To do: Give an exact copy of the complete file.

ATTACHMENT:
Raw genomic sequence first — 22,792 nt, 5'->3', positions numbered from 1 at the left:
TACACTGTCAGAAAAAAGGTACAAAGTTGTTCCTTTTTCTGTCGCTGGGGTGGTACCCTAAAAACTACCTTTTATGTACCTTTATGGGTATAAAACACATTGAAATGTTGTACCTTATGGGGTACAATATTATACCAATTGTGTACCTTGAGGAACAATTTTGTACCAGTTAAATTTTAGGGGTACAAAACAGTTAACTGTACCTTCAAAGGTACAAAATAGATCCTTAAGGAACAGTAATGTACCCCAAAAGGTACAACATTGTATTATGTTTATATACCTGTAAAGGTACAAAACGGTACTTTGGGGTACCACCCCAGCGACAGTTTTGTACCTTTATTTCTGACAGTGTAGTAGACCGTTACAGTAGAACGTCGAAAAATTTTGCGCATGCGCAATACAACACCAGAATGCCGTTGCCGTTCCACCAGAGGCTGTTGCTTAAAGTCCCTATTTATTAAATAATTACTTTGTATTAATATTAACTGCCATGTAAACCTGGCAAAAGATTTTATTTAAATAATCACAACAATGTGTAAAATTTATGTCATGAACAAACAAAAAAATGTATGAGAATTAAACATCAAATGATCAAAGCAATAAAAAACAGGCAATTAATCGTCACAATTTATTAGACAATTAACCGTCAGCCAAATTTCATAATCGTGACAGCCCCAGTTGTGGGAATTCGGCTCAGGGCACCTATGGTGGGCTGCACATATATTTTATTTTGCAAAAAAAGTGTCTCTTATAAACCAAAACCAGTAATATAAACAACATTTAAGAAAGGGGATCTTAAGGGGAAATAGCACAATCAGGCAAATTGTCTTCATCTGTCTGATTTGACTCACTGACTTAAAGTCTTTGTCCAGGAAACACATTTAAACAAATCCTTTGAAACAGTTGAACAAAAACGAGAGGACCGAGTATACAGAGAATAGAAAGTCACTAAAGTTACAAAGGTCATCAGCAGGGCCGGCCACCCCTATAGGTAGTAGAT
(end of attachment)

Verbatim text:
Raw genomic sequence first — 22,792 nt, 5'->3', positions numbered from 1 at the left:
TACACTGTCAGAAAAAAGGTACAAAGTTGTTCCTTTTTCTGTCGCTGGGGTGGTACCCTAAAAACTACCTTTTATGTACCTTTATGGGTATAAAACACATTGAAATGTTGTACCTTATGGGGTACAATATTATACCAATTGTGTACCTTGAGGAACAATTTTGTACCAGTTAAATTTTAGGGGTACAAAACAGTTAACTGTACCTTCAAAGGTACAAAATAGATCCTTAAGGAACAGTAATGTACCCCAAAAGGTACAACATTGTATTATGTTTATATACCTGTAAAGGTACAAAACGGTACTTTGGGGTACCACCCCAGCGACAGTTTTGTACCTTTATTTCTGACAGTGTAGTAGACCGTTACAGTAGAACGTCGAAAAATTTTGCGCATGCGCAATACAACACCAGAATGCCGTTGCCGTTCCACCAGAGGCTGTTGCTTAAAGTCCCTATTTATTAAATAATTACTTTGTATTAATATTAACTGCCATGTAAACCTGGCAAAAGATTTTATTTAAATAATCACAACAATGTGTAAAATTTATGTCATGAACAAACAAAAAAATGTATGAGAATTAAACATCAAATGATCAAAGCAATAAAAAACAGGCAATTAATCGTCACAATTTATTAGACAATTAACCGTCAGCCAAATTTCATAATCGTGACAGCCCCAGTTGTGGGAATTCGGCTCAGGGCACCTATGGTGGGCTGCACATATATTTTATTTTGCAAAAAAAGTGTCTCTTATAAACCAAAACCAGTAATATAAACAACATTTAAGAAAGGGGATCTTAAGGGGAAATAGCACAATCAGGCAAATTGTCTTCATCTGTCTGATTTGACTCACTGACTTAAAGTCTTTGTCCAGGAAACACATTTAAACAAATCCTTTGAAACAGTTGAACAAAAACGAGAGGACCGAGTATACAGAGAATAGAAAGTCACTAAAGTTACAAAGGTCATCAGCAGGGCCGGCCACCCCTATAGGTAGTAGAT